Designated head of the Culture, Sports and Tourism Bureau: Kevin Yeung

Kevin Yeung. File photo: GovHK.

Yeung was appointed as the undersecretary for education in 2012 and has served as the secretary for education since 2017.

During his term as the city’s education chief, he had expressed support for the deletion of the phrase “separation of powers” from teaching materials and successfully pushed through a revamp of Liberal Studies – a subject criticised by pro-Beijing voices as encouraging participation in recent social movements. On his watch, several teachers have been struck off for political reasons, whilst textbooks have begun to deny that Hong Kong was a British colony.

Yeung also worked at the Food and Health Bureau, the Home Affairs Bureau, the Kowloon City District Office and the Hong Kong Economic and Trade Office in Sydney.

Designated head of the Commerce and Economic Development Bureau: Algernon Yau

Algernon Yau. File photo: Great Bay Airlines.

Yau is currently serving as board director and chief executive officer of Greater Bay Airlines. Before that, he was the CEO of Cathay Dragon between 2015 and 2017 and was appointed as executive director of the board of Cathay Pacific – Hong Kong’ flagship airline.

Designated secretary for constitutional and mainland affairs: Erick Tsang

Secretary for Constitutional and Mainland Affairs Erick Tsang. File photo: Almond Li/HKFP.

Tsang was appointed as the secretary for constitutional and mainland affairs in 2020 and he will remain in his position during the next administration. He mainly worked at the Immigration Department before that and became the director of immigration in 2016.

He is currently on the US sanctions list together with Carrie Lam, John Lee and other Hong Kong officials for their advocacy of the national security law.

Designated secretary for financial services and the treasury: Christopher Hui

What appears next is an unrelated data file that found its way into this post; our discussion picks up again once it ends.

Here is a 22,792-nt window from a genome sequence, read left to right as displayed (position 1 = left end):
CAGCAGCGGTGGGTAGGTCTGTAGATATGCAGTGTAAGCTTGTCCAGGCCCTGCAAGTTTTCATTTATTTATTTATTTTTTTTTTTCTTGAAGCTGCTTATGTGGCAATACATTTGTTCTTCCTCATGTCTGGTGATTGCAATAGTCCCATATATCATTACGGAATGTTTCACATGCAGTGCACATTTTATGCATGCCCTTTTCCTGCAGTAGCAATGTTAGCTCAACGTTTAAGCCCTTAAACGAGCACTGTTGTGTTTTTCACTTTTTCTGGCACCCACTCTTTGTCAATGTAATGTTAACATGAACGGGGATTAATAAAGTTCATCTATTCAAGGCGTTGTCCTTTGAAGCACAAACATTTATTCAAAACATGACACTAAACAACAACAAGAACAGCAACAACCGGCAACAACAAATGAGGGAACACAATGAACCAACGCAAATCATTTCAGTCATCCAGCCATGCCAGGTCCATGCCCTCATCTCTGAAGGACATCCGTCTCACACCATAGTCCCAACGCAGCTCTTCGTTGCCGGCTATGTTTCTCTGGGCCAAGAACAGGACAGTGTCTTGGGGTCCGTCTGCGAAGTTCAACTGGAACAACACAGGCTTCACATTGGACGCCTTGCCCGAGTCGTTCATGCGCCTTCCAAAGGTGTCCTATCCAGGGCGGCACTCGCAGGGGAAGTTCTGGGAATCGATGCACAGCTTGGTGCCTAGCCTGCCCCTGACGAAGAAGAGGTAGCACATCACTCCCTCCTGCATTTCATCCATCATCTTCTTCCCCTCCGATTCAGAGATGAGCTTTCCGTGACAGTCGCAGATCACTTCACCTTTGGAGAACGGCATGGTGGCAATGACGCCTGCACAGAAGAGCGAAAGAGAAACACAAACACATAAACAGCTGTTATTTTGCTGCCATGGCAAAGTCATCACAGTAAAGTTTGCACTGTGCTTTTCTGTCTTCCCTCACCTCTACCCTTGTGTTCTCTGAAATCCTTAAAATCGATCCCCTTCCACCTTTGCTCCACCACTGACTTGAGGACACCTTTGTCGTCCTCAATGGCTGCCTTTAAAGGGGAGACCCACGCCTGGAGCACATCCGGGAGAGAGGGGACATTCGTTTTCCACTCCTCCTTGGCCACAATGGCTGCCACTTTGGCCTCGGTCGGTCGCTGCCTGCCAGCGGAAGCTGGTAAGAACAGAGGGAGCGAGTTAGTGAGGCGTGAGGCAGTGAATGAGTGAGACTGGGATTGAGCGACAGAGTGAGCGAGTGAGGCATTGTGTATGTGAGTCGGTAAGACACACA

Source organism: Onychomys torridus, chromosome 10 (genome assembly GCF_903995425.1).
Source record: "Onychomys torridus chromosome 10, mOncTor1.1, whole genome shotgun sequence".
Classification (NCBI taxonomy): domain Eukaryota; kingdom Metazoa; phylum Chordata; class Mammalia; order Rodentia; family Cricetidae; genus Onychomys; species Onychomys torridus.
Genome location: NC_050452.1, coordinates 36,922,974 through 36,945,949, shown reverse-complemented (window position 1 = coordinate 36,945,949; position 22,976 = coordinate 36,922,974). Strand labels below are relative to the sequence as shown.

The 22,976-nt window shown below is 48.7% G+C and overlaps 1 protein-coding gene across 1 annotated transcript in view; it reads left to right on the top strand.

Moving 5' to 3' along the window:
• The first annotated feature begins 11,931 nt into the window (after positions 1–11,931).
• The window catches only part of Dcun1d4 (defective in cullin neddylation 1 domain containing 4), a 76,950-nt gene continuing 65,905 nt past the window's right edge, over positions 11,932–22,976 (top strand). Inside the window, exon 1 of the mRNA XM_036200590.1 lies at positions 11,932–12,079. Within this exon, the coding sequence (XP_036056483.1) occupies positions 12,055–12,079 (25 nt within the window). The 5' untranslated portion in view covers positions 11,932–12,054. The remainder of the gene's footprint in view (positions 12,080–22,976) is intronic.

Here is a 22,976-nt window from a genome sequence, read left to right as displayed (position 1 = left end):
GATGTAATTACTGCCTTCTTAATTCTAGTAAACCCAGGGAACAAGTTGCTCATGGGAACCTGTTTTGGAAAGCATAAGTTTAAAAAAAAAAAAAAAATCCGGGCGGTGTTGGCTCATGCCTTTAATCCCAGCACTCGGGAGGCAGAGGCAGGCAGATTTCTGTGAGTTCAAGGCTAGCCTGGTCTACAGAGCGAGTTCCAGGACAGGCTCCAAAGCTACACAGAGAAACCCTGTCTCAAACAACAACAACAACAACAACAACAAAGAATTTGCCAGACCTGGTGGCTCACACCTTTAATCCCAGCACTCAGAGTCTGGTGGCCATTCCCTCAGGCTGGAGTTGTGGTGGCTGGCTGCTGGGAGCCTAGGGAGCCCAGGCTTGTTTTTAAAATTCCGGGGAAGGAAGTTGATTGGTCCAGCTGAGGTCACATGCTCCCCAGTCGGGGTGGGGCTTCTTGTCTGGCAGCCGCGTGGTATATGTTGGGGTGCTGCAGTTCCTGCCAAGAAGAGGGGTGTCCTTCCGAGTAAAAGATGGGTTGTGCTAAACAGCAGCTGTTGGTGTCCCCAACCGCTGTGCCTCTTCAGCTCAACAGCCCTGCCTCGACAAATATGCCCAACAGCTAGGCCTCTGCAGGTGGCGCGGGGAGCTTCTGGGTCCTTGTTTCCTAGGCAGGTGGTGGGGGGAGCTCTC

Secretary for Financial Services and the Treasury Christopher Hui. File photo: Kelly Ho/HKFP.

Hui joined the government as an administrative officer in 1999 and left for the banking sector in 2003. He became the executive director of the Financial Services Development Council in 2019 and was appointed to his current post in 2020.

Designated secretary for security: Chris Tang

Tang joined the police in 1987 and rose to the commissioner of police amid the 2019 anti-extradition protests and unrest. He was then promoted to become the secretary for security in 2021.

Secretary for Security Chris Tang. Photo: Peter Lee/HKFP.

The security chief has been advocating for the legislation of Article 23 – Hong Kong’s own set of security laws and enacting laws to combat “fake news.” Tang is also sanctioned by the US government.

Designated secretary for labour and welfare: Chris Sun

Secretary for Labour and Welfare (designate) Chris Sun. Photo: GovHK.

Sun joined the government in 1994 and has worked as deputy secretary for food and health, head of the Healthcare Planning and Development Office, as well as deputy secretary for financial services and the treasury. Currently a lawmaker, he was also the commissioner for labour in 2020.

Other officials

Aside from the appointment of 21 top officials, Beijing as well approved John Lee’s nominations for the leaders of disciplined services, the anti-graft watchdog and the Audit Commission on Sunday.

Woo Ying-ming, who retired earlier in March from his role as commissioner of correctional services, was appointed as the new head of Hong Kong’s Independent Commission Against Corruption.

Former commissioner of correctional services Woo Ying-ming. File photo: GovHK.

Meanwhile, lawmaker Nelson Lam will become the new director of audit, whilst the incumbent Commissioner of Police Raymond Siu, Director of Immigration Au Ka-wing and Commissioner of Customs and Excise Louise Ho will remain in their positions.

In addition, Permanent Secretary for Security Carol Yip was appointed as the incoming director of the Chief Executive’s Office.